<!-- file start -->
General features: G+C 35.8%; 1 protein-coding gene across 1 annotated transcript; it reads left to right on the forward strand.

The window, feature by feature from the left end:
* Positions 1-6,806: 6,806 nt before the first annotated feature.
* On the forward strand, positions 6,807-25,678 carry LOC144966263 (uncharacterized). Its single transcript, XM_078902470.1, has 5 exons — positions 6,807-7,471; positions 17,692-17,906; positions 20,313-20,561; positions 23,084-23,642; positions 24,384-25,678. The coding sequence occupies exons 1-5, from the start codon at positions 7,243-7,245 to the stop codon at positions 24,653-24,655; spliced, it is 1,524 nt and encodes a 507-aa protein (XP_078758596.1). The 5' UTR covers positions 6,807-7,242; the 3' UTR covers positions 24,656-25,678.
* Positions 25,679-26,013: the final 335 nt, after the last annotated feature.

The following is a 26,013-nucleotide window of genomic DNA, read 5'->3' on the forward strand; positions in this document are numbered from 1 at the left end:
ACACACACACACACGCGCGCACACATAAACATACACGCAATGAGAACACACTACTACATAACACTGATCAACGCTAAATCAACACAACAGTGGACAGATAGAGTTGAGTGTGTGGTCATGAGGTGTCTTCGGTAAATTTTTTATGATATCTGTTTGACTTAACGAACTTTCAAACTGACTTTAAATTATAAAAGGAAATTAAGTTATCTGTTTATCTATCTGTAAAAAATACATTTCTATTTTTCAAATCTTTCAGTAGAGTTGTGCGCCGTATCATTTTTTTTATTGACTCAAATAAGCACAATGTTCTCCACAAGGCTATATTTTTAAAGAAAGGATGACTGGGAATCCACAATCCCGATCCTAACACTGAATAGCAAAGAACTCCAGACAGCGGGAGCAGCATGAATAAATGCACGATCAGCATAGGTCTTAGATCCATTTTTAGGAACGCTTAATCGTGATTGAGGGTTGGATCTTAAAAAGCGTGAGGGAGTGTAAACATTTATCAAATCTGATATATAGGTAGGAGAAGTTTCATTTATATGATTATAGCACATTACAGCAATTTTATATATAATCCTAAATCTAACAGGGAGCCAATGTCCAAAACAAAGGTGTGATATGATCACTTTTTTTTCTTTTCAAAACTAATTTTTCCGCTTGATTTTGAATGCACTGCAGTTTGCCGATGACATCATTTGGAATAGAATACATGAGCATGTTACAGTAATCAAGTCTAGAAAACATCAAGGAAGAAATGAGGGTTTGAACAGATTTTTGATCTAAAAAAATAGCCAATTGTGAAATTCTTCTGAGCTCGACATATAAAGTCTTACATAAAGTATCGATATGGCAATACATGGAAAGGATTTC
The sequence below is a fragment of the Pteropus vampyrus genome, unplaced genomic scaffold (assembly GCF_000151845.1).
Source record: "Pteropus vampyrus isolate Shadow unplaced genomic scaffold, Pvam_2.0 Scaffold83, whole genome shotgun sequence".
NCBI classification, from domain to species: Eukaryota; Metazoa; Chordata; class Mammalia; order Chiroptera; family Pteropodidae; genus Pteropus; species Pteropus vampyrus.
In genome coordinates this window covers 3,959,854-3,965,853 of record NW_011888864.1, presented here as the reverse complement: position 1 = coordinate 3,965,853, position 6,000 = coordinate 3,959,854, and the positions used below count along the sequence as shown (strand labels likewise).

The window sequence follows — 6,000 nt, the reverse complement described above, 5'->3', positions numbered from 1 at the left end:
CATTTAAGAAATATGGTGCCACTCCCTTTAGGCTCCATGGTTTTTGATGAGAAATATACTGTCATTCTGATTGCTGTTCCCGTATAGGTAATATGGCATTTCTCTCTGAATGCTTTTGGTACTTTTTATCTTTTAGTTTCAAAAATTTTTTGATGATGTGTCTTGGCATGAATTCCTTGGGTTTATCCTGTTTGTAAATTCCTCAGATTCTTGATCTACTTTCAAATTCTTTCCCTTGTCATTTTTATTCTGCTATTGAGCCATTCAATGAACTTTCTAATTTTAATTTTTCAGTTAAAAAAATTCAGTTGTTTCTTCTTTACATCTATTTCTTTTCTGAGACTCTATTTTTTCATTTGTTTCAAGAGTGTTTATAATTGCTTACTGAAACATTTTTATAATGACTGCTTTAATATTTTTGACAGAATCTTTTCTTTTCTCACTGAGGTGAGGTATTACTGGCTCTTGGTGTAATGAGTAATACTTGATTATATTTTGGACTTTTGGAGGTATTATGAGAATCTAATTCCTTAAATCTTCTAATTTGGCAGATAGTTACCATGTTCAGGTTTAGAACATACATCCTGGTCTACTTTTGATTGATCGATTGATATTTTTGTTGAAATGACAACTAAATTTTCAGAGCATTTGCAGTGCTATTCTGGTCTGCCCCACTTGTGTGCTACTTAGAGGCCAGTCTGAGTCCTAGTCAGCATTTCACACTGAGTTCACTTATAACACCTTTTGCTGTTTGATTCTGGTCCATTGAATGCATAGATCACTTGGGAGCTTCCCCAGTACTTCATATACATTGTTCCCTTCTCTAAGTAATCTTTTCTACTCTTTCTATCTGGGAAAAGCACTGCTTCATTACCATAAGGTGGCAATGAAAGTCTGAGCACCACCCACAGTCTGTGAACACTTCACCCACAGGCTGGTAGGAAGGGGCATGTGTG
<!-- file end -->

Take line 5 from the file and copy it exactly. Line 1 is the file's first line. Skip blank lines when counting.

* Positions 25,679-26,013: the final 335 nt, after the last annotated feature.